Private 18111 Edgar Phillip Huckins 1st Btn. Grenadier Guards
1879- December 24th. 1915
Edgar and his twin Edwin Arthur were born in the second quarter of 1879
the 5th and 6th of nine children born to Agricultural Labourer Walter Huckins and Mary
Ann Woodward, glovemaker of Combe in Oxfordshire. His early life was centered around
Combe but by1901 he has left the land and gone into service in London
In the 1901 Census Edgar is found working as a footman in the household of widow Alice
Elizabeth White and her stepdaughter Maud at 106 Eaton Square in Westminster.
Alice Elizabeth now living “on her own means”,was married to General Sir
HenryDalrymple White (1820–1886) who had commanded the 6th (Inniskilling)
Dragoons during the Crimean War. He had left a personal estate of over £98,000.
Godfrey Dalrymple White
courtesy of National Portrait Gallery
Their son Godfrey, also a soldier (some 15 years older than Edgar) had a distinguished
career in the Grenadier Guards during the Boer War and after as a Station Commander. He
served in WW1 with the rank of Lieutenant-Colonel.
It cannot be just coincidence that Edgar chose this regiment when he enlisted in September
106 Eaton Square is today the home of the Bolivian Embassy.
It was below stairs at this house we find that the Under Housemaid was Susannah
Nelson from Great Ryburgh. Their marriage in the second quarter of 1901, very
soon after the Census was taken, quite possibly meant they could not continue in
the employ of the White household and we find that when their daughter Elsie Maud
was baptised on April 3rd1904 they are living at 9 Gordon Road Willesden and Edgar is
now working as a porter.
Elsie's “alleged date of birth” in column 1 of the Register is given as June 27th
1901 Did this precipitate the marriage or is this a typo for 1902 which is the given
date on family trees that have been consulted?
Whatever the situation , by 1911 Edgar, Susannah and their two children Elsie
Maud and William John are living in Colkirk and Edgar is walking the fields
between Colkirk and Ryburgh each day to work in F&G Smith's Maltings.
Susannah's father Samuel Nelson (pictured below in 1902) worked there and may
well have been instrumental in securing a job for Edgar:
They were certainly back in Norfolk for William John's baptism which took place at St
Andrew's on October 4th. 1906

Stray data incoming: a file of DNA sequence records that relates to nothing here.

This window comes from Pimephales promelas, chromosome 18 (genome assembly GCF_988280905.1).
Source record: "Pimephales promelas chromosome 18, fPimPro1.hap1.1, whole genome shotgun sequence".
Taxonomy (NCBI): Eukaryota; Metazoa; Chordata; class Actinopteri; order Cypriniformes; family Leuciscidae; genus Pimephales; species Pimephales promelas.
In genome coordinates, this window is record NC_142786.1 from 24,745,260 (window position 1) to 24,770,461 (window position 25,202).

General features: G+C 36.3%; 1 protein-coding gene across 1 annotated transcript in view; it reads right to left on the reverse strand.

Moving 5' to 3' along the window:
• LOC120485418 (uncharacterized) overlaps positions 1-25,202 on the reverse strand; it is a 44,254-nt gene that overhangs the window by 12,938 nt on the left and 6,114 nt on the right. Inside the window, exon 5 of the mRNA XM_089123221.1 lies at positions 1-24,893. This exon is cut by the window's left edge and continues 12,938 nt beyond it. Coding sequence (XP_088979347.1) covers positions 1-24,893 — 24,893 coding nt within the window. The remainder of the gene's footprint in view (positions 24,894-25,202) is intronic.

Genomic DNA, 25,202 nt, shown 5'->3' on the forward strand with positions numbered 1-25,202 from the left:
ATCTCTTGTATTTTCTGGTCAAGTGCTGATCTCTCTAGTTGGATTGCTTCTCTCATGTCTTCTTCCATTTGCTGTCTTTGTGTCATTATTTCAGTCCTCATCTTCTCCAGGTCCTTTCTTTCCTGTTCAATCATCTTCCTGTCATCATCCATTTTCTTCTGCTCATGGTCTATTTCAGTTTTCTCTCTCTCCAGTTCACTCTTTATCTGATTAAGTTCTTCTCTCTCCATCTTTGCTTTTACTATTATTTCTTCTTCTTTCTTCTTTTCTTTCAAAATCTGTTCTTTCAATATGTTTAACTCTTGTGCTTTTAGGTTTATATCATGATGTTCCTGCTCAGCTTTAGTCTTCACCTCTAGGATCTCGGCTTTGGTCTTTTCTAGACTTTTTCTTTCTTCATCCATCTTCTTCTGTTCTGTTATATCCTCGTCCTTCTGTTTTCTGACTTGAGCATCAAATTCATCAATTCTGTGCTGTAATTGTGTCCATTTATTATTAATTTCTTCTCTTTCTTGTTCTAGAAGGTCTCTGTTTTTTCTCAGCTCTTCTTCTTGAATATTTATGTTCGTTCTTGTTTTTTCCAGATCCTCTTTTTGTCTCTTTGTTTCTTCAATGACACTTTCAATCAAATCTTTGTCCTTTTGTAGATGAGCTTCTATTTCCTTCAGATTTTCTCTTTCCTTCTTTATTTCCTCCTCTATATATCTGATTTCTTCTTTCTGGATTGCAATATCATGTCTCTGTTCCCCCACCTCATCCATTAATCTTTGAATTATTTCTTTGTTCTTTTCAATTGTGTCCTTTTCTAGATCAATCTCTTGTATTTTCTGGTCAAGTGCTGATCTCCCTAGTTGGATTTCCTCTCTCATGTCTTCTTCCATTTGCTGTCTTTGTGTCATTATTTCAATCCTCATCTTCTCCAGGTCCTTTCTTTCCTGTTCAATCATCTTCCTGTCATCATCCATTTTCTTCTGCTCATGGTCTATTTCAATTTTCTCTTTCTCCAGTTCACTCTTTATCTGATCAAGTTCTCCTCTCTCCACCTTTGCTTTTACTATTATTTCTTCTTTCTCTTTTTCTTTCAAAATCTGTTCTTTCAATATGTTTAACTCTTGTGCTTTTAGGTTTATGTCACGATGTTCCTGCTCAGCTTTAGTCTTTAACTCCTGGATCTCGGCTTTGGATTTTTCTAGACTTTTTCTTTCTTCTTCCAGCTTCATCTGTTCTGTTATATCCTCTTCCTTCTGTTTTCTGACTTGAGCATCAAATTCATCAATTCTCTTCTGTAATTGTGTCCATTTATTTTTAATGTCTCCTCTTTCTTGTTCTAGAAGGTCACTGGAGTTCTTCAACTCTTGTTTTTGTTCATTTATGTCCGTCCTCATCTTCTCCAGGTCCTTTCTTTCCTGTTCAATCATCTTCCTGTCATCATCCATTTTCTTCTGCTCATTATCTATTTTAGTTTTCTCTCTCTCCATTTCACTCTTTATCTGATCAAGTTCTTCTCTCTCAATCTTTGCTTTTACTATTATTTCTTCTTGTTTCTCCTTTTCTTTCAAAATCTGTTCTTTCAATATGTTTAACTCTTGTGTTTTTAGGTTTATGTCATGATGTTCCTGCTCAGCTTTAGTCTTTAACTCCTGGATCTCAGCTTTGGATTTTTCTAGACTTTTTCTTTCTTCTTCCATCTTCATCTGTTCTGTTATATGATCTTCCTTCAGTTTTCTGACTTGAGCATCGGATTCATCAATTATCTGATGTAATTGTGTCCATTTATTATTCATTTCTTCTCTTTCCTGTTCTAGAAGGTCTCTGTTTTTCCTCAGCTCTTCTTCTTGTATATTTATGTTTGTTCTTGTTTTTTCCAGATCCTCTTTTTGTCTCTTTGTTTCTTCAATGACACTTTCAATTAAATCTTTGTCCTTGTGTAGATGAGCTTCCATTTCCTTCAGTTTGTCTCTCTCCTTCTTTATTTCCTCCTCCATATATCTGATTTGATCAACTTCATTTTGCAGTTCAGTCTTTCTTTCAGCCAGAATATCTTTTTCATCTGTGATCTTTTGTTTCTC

From his service number it can be shown that he enlisted in September 1914 and
his medal index card tells that he was drafted to France on June 26th 1915 and
thus it is probable that his home leave before this posting was the last time he saw
his family before he was killed in action at the River Lys.
The Grenadier Guards History from this period in 1915 doesn't report a large battle
and it can only be surmised that Edgar died in action as described below :
The Roll of Honour created by F & G Smith lists Edgar amongst the Ryburgh
employees who went to fight. There is no indication that any of the names had died
and the inference might be drawn that the list was initially drawn up of those who
had answered the call in 1914/15 perhaps even to be used as recruiting propaganda?
Susannah Huckins not only lost her husband but also her her cousin William Doy
in 1917 and her youngest brother Ernest Nelson in 1918 less than two months
before the end of hostilities.
We have been kindly given copies of family photos from David and John Whiteside
who are Edgar's grandsons and still live in Colkirk
The photo below depicts the wedding party of their parents David Whiteside and
Elsie Maud Huckins with their grandmother, Susannah Huckins seated on the front row
Edgar is commemorated on the War Memorial in Colkirk and at the Loos Memorial, Pas de
Edgar's younger brother George fought the duration of the war with the 8th
Oxfordshire and Buckinghamshire Light Infantry. We have found no other information
regarding his other siblings in relation to war service.